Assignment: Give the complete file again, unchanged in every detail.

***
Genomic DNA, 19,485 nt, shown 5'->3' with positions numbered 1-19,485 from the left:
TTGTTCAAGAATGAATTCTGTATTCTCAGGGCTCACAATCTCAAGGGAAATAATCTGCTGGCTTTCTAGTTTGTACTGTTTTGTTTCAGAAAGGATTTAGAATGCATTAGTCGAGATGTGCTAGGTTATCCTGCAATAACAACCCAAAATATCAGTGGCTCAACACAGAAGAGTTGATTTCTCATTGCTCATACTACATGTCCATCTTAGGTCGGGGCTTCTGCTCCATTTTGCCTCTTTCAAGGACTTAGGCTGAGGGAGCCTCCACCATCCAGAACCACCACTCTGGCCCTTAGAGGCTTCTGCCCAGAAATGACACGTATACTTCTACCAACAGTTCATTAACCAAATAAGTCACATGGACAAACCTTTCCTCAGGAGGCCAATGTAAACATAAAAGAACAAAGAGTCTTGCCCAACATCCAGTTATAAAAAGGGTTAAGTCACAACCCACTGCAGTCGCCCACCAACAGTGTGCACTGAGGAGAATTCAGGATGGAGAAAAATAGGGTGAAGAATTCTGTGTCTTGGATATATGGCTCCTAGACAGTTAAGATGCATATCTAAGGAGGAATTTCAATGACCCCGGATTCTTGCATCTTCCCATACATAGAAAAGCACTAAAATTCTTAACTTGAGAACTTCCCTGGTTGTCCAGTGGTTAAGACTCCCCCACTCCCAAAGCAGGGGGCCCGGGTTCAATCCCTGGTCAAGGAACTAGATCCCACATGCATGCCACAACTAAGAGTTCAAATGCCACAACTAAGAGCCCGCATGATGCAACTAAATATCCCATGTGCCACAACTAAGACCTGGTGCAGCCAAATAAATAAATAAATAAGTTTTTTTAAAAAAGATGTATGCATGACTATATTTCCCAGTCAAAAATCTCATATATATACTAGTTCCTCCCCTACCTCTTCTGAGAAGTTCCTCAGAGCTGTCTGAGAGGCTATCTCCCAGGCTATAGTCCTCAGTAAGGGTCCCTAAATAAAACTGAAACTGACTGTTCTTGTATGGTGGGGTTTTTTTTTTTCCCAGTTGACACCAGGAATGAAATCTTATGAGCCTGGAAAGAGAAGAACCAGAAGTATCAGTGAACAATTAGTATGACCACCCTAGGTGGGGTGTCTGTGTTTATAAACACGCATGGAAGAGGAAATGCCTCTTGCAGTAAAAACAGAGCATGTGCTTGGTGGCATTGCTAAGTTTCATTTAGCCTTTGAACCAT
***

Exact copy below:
Genomic DNA, 19,485 nt, shown 5'->3' with positions numbered 1-19,485 from the left:
TTGTTCAAGAATGAATTCTGTATTCTCAGGGCTCACAATCTCAAGGGAAATAATCTGCTGGCTTTCTAGTTTGTACTGTTTTGTTTCAGAAAGGATTTAGAATGCATTAGTCGAGATGTGCTAGGTTATCCTGCAATAACAACCCAAAATATCAGTGGCTCAACACAGAAGAGTTGATTTCTCATTGCTCATACTACATGTCCATCTTAGGTCGGGGCTTCTGCTCCATTTTGCCTCTTTCAAGGACTTAGGCTGAGGGAGCCTCCACCATCCAGAACCACCACTCTGGCCCTTAGAGGCTTCTGCCCAGAAATGACACGTATACTTCTACCAACAGTTCATTAACCAAATAAGTCACATGGACAAACCTTTCCTCAGGAGGCCAATGTAAACATAAAAGAACAAAGAGTCTTGCCCAACATCCAGTTATAAAAAGGGTTAAGTCACAACCCACTGCAGTCGCCCACCAACAGTGTGCACTGAGGAGAATTCAGGATGGAGAAAAATAGGGTGAAGAATTCTGTGTCTTGGATATATGGCTCCTAGACAGTTAAGATGCATATCTAAGGAGGAATTTCAATGACCCCGGATTCTTGCATCTTCCCATACATAGAAAAGCACTAAAATTCTTAACTTGAGAACTTCCCTGGTTGTCCAGTGGTTAAGACTCCCCCACTCCCAAAGCAGGGGGCCCGGGTTCAATCCCTGGTCAAGGAACTAGATCCCACATGCATGCCACAACTAAGAGTTCAAATGCCACAACTAAGAGCCCGCATGATGCAACTAAATATCCCATGTGCCACAACTAAGACCTGGTGCAGCCAAATAAATAAATAAATAAGTTTTTTTAAAAAAGATGTATGCATGACTATATTTCCCAGTCAAAAATCTCATATATATACTAGTTCCTCCCCTACCTCTTCTGAGAAGTTCCTCAGAGCTGTCTGAGAGGCTATCTCCCAGGCTATAGTCCTCAGTAAGGGTCCCTAAATAAAACTGAAACTGACTGTTCTTGTATGGTGGGGTTTTTTTTTTTCCCAGTTGACACCAGGAATGAAATCTTATGAGCCTGGAAAGAGAAGAACCAGAAGTATCAGTGAACAATTAGTATGACCACCCTAGGTGGGGTGTCTGTGTTTATAAACACGCATGGAAGAGGAAATGCCTCTTGCAGTAAAAACAGAGCATGTGCTTGGTGGCATTGCTAAGTTTCATTTAGCCTTTGAACCAT